Artificial intelligence (AI) has disrupted numerous industries and prompted the addition of the suffix "-tech" to many of them: insurtech, fintech, agritech. Healthcare, in particular, has flourished because of AI, even before the pandemic, as machine intelligence makes scanning large populations for diseases feasible and drives a proactive approach to healthcare -- keeping people healthy instead of waiting for them to get sick. As the name suggests, "population health" focuses on cohorts over individuals, but there is more to it than that. For researchers in healthcare, population health relies on keeping track of the incidence of diseases in a variety of groups of people. For example, they might compare Covid-19 outbreaks among individuals of different demographics who reside in a range of ZIP codes.
Blockchain technologies are one of the leading directions for the development of our world. The decentralized registry and the capabilities it provides have revolutionized the concept of finance, security, and independence of data operations in just a few years. To date, hundreds of billions of dollars are invested in the development of blockchain projects around the world. Even states appreciated all the advantages of this technology, and began to develop their own cryptocurrencies, or transfer some state institutions to the blockchain. Today we will tell you about a project whose main goal was to create a new generation blockchain.
Nokia has announced the launch of its Data Marketplace, a blockchain-based service providing real-time access to massive trusted datasets. "Our customers need secure and trusted access to data for effective business decision making. With Nokia Data Marketplace, enterprises and CSPs can now benefit from richer insights and predictive models to drive digital ways of working and tap into new revenue streams." Nokia Data Marketplace accelerates AI initiatives through federated learning. This approach, combined with orchestration capabilities, facilitates collaborative development of highly accurate machine learning models for analytics use cases.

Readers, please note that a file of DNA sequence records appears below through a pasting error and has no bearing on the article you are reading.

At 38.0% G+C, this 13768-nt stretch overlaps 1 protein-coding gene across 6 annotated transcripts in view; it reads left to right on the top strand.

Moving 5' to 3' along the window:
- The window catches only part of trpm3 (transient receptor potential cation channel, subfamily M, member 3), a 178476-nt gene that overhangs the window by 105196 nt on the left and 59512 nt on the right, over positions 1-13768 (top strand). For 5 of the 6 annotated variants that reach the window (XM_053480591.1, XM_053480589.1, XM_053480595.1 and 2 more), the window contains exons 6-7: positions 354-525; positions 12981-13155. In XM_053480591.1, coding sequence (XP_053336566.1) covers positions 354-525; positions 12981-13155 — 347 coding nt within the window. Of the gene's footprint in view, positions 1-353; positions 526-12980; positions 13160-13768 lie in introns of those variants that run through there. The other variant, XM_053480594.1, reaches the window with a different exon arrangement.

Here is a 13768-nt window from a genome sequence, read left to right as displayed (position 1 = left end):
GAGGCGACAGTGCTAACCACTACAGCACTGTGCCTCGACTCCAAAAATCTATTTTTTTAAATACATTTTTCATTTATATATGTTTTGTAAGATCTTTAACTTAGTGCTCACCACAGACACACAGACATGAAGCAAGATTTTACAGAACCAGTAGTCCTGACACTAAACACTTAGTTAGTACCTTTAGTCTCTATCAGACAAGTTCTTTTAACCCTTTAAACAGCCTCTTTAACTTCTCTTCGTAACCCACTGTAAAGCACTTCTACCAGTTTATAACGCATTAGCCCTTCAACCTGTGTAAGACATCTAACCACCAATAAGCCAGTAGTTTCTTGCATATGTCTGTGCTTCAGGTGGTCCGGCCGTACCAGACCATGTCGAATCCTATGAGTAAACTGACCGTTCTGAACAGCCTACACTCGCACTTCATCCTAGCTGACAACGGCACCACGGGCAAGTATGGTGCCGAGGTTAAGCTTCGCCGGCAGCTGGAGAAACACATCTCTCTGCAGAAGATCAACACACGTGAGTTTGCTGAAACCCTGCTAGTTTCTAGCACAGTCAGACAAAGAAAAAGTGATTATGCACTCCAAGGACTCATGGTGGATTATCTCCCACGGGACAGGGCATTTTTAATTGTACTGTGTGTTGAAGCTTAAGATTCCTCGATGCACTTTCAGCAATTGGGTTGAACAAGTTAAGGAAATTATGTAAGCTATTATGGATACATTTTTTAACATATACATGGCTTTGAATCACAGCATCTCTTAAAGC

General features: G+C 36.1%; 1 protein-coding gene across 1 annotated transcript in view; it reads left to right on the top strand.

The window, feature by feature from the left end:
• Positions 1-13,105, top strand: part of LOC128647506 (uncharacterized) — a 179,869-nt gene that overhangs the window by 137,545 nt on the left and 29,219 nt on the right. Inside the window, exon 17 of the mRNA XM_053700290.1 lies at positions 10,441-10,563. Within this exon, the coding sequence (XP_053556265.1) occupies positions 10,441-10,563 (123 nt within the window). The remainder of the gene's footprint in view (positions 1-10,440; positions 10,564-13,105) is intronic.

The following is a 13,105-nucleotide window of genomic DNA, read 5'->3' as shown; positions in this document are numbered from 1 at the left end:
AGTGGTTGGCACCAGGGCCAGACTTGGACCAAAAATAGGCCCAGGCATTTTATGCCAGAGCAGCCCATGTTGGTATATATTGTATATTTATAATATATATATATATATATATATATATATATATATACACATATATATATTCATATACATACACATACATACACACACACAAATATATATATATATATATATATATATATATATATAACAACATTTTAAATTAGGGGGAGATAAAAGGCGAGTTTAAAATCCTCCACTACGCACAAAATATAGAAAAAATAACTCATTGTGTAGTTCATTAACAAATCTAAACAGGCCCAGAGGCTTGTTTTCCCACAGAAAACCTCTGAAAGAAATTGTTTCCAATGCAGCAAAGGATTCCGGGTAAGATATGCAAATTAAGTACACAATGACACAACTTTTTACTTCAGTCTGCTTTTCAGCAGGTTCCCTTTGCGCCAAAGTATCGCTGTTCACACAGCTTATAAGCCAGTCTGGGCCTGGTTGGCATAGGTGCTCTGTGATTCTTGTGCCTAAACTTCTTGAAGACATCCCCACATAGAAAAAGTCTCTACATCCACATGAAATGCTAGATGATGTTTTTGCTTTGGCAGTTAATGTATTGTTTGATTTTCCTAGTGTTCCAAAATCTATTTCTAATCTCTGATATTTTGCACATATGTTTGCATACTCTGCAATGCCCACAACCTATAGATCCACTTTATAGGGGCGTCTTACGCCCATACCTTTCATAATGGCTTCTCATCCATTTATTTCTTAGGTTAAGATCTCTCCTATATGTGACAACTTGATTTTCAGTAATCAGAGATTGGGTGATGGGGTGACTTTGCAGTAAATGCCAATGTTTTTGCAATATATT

Welcome to issue 16 of IT Pro 20/20. This time we look at our strained, confusing, and often contentious relationship with artificial intelligence, and how that is shaping development. We've addressed some of the more concerning issues surrounding the eager rollout of the technology, including whether AI has the potential to make us lazy, and whether it will make spying on employees a simple matter of flicking a switch. As a special bonus, we've also spoken to some of the leading figures behind Lithuania's campaign to become Europe's fintech capital - ousting the UK in the process. The next IT Pro 20/20 will be available on 31 May – previous issues can be found here.
During lockdowns and social-distancing restrictions, the Charlotte, N.C.-based company said it saw an uptick in customers using its AI-based virtual assistant, Erica, online money-transfer service Zelle and mobile check deposit, among other digital services. The bank's technology and business executives spoke about the company's digital growth at a virtual event on Monday, and said they're exploring more ways to innovate and keep pace with the demand for its technology. The Morning Download delivers daily insights and news on business technology from the CIO Journal team. "Digital demand is here to stay. That's not going away…now the question is how can we serve (customers) in more ways," said Aditya Bhasin, chief information officer for consumer, small business and wealth management at the bank.